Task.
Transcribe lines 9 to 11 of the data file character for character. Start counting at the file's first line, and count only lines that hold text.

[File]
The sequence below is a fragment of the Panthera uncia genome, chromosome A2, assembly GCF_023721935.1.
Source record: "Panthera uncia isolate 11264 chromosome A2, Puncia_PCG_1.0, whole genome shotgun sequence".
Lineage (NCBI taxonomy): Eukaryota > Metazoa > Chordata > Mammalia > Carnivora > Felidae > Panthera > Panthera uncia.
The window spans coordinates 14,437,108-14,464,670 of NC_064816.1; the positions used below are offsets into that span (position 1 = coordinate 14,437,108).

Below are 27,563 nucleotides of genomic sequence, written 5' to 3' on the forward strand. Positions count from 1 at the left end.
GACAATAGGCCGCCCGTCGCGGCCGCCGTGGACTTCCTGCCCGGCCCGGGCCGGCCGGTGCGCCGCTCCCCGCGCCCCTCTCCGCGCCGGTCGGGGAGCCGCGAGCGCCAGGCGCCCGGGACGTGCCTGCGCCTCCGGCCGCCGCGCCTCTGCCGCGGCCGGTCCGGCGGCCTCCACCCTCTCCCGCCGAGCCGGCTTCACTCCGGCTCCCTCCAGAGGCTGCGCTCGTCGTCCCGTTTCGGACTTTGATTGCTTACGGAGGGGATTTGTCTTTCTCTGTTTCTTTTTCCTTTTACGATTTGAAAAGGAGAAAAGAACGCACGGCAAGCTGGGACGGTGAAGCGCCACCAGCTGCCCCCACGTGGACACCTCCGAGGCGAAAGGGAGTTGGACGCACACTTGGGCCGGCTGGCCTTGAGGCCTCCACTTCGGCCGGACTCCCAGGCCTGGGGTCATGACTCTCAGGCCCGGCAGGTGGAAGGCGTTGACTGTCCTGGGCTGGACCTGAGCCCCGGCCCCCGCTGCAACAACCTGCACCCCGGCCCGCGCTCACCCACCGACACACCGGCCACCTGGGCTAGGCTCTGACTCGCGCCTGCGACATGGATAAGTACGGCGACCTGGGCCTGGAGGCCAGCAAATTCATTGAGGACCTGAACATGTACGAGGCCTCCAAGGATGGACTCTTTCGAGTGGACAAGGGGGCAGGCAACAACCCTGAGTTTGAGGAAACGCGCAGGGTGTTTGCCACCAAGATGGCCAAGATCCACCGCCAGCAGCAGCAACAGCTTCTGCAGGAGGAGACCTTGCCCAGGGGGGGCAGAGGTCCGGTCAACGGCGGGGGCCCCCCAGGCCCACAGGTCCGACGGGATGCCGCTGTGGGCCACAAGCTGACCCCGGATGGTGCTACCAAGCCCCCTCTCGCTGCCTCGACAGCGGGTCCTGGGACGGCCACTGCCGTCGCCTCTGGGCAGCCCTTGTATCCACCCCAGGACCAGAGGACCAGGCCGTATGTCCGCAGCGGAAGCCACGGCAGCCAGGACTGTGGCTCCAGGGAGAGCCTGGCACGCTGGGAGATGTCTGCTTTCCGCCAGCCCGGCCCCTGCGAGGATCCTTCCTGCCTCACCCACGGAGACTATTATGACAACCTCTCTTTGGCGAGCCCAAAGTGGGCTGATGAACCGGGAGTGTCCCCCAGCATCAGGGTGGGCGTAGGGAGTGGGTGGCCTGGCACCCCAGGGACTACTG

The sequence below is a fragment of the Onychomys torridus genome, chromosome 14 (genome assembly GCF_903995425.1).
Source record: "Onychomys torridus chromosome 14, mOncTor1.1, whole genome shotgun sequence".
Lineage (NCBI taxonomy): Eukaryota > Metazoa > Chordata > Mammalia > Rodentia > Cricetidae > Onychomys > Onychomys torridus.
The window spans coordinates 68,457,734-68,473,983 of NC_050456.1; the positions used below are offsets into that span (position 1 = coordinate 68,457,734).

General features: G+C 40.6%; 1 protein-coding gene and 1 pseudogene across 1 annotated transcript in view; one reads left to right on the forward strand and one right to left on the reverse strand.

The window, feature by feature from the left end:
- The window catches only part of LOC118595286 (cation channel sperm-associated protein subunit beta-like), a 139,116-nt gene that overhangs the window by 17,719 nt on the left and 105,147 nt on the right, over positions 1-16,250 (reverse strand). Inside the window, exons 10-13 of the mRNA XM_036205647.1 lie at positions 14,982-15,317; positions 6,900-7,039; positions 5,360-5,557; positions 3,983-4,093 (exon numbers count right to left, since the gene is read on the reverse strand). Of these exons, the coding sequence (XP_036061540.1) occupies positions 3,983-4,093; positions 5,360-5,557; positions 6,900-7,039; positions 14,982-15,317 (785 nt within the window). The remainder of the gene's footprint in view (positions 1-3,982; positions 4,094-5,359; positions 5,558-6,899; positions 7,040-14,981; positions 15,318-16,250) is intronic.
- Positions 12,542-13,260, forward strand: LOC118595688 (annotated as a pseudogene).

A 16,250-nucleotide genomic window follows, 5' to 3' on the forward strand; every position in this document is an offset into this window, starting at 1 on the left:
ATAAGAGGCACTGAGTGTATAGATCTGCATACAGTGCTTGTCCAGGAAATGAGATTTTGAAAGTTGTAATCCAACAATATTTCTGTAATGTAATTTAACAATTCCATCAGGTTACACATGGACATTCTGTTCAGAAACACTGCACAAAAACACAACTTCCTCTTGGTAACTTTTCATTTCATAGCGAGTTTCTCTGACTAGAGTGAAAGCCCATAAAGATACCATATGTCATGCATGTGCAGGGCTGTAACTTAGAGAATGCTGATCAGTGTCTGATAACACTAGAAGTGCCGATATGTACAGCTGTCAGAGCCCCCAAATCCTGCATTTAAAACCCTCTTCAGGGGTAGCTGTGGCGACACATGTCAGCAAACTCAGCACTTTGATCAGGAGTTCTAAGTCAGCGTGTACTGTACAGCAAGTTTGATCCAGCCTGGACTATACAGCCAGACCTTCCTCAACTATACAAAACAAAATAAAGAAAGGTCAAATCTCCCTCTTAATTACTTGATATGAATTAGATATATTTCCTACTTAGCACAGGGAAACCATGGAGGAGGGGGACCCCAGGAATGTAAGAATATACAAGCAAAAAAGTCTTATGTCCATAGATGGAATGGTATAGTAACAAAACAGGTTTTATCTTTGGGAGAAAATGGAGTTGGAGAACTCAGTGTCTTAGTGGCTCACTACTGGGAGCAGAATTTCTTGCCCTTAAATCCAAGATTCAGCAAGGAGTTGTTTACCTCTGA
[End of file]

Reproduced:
Lineage (NCBI taxonomy): Eukaryota > Metazoa > Chordata > Mammalia > Rodentia > Cricetidae > Onychomys > Onychomys torridus.
The window spans coordinates 68,457,734-68,473,983 of NC_050456.1; the positions used below are offsets into that span (position 1 = coordinate 68,457,734).

General features: G+C 40.6%; 1 protein-coding gene and 1 pseudogene across 1 annotated transcript in view; one reads left to right on the forward strand and one right to left on the reverse strand.